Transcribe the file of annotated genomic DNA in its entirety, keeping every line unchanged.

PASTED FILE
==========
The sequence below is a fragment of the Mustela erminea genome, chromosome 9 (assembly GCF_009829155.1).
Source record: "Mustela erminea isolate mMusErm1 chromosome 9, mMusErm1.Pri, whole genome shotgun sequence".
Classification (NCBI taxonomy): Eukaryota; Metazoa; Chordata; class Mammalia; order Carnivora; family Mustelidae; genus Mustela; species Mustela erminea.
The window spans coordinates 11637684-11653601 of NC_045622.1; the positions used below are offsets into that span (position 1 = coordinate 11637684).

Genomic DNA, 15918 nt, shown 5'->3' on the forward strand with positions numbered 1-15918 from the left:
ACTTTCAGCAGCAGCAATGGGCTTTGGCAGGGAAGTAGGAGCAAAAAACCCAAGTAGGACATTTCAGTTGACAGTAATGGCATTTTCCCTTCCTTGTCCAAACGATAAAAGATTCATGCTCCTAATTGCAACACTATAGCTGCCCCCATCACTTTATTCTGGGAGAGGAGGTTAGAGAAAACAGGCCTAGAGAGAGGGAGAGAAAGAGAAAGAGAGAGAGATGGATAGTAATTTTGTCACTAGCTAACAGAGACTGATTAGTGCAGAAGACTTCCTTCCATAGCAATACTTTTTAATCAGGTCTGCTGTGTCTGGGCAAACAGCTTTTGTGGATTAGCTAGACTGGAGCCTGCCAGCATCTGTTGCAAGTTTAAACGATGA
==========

The sequence below is a fragment of the Mustela erminea genome, chromosome 9 (assembly GCF_009829155.1).
Source record: "Mustela erminea isolate mMusErm1 chromosome 9, mMusErm1.Pri, whole genome shotgun sequence".
Classification (NCBI taxonomy): Eukaryota; Metazoa; Chordata; class Mammalia; order Carnivora; family Mustelidae; genus Mustela; species Mustela erminea.
The window spans coordinates 11637684-11653601 of NC_045622.1; the positions used below are offsets into that span (position 1 = coordinate 11637684).

Genomic DNA, 15918 nt, shown 5'->3' on the forward strand with positions numbered 1-15918 from the left:
ACTTTCAGCAGCAGCAATGGGCTTTGGCAGGGAAGTAGGAGCAAAAAACCCAAGTAGGACATTTCAGTTGACAGTAATGGCATTTTCCCTTCCTTGTCCAAACGATAAAAGATTCATGCTCCTAATTGCAACACTATAGCTGCCCCCATCACTTTATTCTGGGAGAGGAGGTTAGAGAAAACAGGCCTAGAGAGAGGGAGAGAAAGAGAAAGAGAGAGAGATGGATAGTAATTTTGTCACTAGCTAACAGAGACTGATTAGTGCAGAAGACTTCCTTCCATAGCAATACTTTTTAATCAGGTCTGCTGTGTCTGGGCAAACAGCTTTTGTGGATTAGCTAGACTGGAGCCTGCCAGCATCTGTTGCAAGTTTAAACGATGA